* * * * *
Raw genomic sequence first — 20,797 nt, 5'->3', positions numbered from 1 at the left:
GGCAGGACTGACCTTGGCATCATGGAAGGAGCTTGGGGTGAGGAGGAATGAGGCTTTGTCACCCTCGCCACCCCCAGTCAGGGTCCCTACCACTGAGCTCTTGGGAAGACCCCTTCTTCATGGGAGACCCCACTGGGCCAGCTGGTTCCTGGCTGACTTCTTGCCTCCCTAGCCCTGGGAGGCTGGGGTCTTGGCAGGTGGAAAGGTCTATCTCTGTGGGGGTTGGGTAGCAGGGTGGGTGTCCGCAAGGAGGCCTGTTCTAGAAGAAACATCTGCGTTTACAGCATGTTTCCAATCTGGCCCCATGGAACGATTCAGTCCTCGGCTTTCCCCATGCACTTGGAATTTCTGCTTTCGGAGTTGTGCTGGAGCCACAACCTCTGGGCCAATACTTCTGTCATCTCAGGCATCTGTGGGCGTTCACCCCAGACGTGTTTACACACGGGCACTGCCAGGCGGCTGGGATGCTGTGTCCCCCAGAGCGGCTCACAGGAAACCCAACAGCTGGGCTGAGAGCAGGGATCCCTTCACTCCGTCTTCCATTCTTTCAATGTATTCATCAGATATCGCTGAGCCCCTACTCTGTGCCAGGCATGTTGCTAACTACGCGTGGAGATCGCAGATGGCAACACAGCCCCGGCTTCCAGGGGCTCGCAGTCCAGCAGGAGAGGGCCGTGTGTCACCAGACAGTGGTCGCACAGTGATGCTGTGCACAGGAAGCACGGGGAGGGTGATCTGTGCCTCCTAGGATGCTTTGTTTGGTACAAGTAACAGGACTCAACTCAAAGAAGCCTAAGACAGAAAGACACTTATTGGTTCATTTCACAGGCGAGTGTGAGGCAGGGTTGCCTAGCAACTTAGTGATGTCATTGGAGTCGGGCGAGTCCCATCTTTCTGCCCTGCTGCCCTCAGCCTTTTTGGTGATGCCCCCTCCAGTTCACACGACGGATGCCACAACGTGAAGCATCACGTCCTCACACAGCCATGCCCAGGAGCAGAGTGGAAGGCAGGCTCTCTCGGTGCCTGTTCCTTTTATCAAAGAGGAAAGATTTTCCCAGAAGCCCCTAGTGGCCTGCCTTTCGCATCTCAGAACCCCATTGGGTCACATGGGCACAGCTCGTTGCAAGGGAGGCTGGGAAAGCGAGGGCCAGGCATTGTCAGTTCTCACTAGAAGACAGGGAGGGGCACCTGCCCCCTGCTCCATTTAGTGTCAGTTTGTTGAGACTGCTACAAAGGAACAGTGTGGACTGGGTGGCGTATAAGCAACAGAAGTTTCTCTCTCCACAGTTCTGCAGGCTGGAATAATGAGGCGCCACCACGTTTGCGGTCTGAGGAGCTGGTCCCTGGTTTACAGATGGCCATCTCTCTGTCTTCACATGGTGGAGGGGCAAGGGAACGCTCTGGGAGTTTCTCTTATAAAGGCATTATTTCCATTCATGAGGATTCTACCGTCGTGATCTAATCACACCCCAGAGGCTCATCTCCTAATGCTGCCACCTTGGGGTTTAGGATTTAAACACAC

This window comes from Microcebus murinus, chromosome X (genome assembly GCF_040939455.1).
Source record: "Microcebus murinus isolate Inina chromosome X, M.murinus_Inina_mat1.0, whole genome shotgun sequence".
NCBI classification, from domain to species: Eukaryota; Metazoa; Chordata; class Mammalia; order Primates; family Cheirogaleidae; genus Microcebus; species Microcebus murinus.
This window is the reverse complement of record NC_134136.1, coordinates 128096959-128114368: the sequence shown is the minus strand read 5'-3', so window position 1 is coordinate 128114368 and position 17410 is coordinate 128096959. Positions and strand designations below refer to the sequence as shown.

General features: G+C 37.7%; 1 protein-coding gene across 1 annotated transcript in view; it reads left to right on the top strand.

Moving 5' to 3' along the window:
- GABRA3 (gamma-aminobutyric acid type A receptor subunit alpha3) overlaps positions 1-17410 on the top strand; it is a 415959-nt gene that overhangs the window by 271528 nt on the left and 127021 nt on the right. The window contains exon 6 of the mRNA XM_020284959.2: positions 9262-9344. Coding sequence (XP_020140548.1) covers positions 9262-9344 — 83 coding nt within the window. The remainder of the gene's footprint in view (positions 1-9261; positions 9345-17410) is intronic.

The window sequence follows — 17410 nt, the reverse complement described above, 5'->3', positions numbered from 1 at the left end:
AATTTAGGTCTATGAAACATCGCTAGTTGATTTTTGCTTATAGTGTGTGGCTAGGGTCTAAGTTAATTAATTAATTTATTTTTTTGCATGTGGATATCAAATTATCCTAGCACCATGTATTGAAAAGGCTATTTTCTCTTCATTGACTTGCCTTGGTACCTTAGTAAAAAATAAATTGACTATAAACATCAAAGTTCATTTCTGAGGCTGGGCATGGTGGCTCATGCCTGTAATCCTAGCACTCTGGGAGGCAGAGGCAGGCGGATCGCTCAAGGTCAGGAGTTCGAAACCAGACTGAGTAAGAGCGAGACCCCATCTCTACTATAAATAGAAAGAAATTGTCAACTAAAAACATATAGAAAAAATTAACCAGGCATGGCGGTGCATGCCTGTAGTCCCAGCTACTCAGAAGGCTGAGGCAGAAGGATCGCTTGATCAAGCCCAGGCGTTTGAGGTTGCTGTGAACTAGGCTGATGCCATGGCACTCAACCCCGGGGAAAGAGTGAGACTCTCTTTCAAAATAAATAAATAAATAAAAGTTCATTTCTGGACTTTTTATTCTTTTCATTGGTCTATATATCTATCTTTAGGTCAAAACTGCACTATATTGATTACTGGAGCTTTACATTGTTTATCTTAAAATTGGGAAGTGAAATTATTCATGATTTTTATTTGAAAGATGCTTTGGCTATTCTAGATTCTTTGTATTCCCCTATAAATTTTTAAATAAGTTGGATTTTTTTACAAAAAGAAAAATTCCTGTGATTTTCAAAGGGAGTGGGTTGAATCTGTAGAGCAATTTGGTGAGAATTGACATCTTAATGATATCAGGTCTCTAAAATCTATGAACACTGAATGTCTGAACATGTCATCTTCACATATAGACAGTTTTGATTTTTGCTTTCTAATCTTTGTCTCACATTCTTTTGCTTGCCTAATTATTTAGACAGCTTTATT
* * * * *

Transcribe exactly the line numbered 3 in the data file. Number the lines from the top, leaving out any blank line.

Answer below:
This window comes from Microcebus murinus, chromosome X (genome assembly GCF_040939455.1).